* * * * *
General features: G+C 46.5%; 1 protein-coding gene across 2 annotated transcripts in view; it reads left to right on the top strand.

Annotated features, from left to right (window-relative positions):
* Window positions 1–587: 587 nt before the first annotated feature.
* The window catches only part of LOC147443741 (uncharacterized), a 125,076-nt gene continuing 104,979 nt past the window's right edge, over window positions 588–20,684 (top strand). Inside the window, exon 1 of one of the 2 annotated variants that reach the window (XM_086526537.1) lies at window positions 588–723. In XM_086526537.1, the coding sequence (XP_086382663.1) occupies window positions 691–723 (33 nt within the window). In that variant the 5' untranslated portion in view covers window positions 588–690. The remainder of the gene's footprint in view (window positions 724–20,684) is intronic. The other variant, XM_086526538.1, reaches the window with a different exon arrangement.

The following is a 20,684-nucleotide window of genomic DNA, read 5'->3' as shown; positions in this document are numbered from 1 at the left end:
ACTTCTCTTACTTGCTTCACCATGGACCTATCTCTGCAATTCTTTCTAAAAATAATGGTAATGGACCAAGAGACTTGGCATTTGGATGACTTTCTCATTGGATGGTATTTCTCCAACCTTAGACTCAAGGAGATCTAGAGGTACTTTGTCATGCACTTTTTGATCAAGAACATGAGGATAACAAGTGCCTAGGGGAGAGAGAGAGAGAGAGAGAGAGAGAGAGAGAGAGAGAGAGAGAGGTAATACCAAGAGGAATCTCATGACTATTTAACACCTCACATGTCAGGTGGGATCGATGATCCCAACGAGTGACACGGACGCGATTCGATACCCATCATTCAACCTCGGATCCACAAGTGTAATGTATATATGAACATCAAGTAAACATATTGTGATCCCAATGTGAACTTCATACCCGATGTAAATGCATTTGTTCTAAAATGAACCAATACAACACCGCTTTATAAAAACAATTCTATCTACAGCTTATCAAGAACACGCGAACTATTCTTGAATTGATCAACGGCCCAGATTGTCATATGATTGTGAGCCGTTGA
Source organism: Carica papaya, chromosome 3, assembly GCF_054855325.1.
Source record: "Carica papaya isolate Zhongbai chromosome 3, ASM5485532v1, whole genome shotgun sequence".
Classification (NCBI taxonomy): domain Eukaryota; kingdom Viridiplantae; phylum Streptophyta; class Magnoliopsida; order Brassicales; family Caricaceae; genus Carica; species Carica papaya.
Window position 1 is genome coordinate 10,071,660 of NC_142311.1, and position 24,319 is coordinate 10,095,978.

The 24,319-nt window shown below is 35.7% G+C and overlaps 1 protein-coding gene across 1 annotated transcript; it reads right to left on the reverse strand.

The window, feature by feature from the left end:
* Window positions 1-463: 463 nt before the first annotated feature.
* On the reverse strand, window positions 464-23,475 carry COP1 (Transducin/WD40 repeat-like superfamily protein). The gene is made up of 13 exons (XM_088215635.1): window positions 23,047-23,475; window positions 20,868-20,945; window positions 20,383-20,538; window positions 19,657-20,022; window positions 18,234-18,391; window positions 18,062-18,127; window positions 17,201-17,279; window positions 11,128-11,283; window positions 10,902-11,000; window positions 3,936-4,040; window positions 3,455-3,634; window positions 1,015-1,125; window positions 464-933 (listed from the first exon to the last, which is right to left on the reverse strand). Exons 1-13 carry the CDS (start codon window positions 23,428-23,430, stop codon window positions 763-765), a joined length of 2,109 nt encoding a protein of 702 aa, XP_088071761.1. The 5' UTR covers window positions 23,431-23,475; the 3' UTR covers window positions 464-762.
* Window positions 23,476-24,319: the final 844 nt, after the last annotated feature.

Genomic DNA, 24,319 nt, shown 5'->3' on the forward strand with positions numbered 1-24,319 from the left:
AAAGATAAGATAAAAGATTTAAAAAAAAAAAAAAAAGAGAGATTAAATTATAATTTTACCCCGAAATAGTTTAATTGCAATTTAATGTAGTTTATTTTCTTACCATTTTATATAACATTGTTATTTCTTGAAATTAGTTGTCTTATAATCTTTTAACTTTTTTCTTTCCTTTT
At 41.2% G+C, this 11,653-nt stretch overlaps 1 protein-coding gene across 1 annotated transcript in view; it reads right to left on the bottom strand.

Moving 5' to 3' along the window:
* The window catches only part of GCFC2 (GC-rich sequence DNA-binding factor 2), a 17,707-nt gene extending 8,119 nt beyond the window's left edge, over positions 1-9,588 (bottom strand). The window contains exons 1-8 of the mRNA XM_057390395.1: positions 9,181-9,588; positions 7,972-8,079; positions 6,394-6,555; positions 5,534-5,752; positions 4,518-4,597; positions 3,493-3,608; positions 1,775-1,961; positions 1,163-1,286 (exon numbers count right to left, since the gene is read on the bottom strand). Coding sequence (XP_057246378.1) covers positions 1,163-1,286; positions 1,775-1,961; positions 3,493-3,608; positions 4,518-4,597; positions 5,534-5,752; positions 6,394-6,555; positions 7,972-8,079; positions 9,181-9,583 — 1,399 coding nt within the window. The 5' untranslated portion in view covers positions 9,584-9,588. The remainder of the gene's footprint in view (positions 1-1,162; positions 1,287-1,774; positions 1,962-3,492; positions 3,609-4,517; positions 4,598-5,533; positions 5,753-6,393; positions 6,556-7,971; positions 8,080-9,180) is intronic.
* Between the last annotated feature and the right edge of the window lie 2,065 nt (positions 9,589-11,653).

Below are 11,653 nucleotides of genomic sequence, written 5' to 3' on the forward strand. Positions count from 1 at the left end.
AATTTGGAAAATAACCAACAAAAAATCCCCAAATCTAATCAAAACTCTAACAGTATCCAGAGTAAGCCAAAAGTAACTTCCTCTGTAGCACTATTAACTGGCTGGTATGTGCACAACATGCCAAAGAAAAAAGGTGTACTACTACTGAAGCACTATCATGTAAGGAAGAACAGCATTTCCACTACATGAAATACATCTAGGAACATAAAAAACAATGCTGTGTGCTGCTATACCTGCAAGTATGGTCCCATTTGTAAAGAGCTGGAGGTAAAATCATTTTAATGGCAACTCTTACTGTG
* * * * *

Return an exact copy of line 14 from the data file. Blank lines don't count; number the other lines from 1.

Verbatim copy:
* On the reverse strand, window positions 464-23,475 carry COP1 (Transducin/WD40 repeat-like superfamily protein). The gene is made up of 13 exons (XM_088215635.1): window positions 23,047-23,475; window positions 20,868-20,945; window positions 20,383-20,538; window positions 19,657-20,022; window positions 18,234-18,391; window positions 18,062-18,127; window positions 17,201-17,279; window positions 11,128-11,283; window positions 10,902-11,000; window positions 3,936-4,040; window positions 3,455-3,634; window positions 1,015-1,125; window positions 464-933 (listed from the first exon to the last, which is right to left on the reverse strand). Exons 1-13 carry the CDS (start codon window positions 23,428-23,430, stop codon window positions 763-765), a joined length of 2,109 nt encoding a protein of 702 aa, XP_088071761.1. The 5' UTR covers window positions 23,431-23,475; the 3' UTR covers window positions 464-762.